American School Board Journal

Limitations of Direct Observation

Watching teachers at work may not be the best way to evaluate performance

December, 2016 Charles Maranzano

Recycling Surplus Schools

Putting old buildings to use once again

December, 2016 Ryan Gever

Following the flight from the cities in the late 20th century, many urban school districts consolidated or closed some of their school inventory. These excess, vacant school buildings are often referred to as surplus properties, facilities, or schools. Most often, surplus schools are located in low-income communities where the schoolhouse was one of few community amenities in an otherwise residential neighborhood.

ASBJ - December 2016

Search through ASBJ’s rich record of past articles on the many topics that affect public school leaders.

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White Paper: Reducing Sports-Related Risk in Your School District

Spurred by tragedy, stakeholders unite to improve athlete safety in Arkansas: A Case Study Provided by the National Athletic Trainers’ Association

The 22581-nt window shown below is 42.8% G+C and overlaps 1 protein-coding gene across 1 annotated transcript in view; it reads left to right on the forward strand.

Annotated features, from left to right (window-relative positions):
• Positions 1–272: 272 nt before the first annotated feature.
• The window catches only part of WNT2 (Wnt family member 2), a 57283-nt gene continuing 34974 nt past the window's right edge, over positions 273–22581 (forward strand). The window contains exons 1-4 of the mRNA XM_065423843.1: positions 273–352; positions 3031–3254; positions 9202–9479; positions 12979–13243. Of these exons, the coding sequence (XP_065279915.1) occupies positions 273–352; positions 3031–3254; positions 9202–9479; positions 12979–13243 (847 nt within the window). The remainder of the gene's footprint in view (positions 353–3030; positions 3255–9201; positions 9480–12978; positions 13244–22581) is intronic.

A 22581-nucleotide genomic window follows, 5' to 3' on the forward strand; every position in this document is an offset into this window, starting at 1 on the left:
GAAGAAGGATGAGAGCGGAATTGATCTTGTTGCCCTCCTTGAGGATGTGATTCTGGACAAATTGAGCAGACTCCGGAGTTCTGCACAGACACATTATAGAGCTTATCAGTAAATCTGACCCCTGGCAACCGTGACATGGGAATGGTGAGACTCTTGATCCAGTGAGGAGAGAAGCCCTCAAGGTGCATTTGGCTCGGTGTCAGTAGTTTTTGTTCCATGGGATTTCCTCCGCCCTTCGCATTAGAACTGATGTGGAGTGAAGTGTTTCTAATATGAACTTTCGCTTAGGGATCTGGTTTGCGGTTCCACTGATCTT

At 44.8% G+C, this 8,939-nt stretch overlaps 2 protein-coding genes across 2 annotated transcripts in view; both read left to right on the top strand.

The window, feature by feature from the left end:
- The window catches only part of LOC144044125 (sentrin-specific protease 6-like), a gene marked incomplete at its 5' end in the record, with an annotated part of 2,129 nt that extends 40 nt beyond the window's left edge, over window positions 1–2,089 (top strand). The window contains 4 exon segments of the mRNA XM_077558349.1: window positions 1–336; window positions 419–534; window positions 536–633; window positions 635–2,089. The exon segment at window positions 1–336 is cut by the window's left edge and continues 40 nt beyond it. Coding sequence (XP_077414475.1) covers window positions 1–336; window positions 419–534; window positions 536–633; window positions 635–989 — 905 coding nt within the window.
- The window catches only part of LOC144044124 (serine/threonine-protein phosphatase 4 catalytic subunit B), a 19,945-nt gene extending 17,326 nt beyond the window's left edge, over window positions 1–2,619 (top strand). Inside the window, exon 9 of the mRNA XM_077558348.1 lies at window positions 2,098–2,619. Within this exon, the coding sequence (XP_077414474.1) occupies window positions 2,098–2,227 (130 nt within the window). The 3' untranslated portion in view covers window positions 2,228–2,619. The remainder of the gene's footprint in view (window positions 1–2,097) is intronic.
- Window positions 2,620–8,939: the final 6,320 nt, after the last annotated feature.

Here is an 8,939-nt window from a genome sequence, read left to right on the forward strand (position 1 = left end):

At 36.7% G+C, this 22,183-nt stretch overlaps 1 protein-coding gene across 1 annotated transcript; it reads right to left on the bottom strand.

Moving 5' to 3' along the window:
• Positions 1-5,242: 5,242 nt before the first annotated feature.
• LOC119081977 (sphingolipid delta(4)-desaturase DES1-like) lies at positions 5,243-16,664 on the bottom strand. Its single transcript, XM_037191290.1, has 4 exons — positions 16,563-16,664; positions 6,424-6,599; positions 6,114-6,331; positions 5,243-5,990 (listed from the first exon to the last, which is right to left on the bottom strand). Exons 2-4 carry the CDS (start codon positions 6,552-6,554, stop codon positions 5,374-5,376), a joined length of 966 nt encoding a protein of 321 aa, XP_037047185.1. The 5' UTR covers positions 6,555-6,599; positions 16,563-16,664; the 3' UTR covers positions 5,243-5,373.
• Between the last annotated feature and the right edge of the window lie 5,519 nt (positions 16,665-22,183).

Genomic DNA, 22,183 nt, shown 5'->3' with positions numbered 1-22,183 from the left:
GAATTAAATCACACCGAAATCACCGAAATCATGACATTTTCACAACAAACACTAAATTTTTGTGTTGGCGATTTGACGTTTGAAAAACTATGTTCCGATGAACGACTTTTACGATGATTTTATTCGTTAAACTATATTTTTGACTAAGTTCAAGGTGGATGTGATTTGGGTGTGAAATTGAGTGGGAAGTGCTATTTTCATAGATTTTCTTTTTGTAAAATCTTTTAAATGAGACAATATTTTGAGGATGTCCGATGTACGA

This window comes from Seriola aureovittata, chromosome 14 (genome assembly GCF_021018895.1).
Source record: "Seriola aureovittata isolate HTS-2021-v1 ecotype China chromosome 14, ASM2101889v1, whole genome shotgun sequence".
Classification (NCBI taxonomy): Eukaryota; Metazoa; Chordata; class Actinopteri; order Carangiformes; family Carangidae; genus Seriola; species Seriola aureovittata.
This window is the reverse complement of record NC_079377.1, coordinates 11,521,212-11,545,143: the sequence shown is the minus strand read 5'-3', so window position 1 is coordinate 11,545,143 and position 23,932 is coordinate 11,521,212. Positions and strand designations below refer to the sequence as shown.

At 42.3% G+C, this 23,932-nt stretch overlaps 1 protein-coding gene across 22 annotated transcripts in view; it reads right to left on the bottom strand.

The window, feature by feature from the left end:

Public Advocacy: Ready for Your Close-Up?

These tips will help you ace those new school year media interviews

Daniel Kaufman

Do you have any questions for my answers?  —Henry Kissinger

Soundboard October 2016

Leaderboard October 2016

The latest from NSBA and ASBJ leadership.

From the Editor: Frontier spirit
Kathleen Vail
ASBJ Editor-in-Chief Kathleen Vail recounts her eye-opening trip to Wyoming and the often-overlooked challenges of rural schools.

President's Corner: New beginnings

Miranda Beard

There is something special and uplifting in the eyes of children and in the smiles on their faces when they are happy and excited.

At the end of a long summer break, most students are back in the classrooms for a new school year—many of them eager and ready to learn. Their eyes are bright and their pencils are still sharp.

Tom On Point: Red flag on ESSA backsliding

Thomas J. Gentzel

Passage of the Every Student Succeeds Act (ESSA) late last year has been the cause of much celebration by those of us who believed the fulcrum in education policymaking was badly in need of a reset. For decades, the federal role has grown, coercing state leaders and local school officials to change their practices in order to be eligible for funding from Washington. In the wake of state budget cuts and the recession of 2008, the need for such financial support assumed added urgency.


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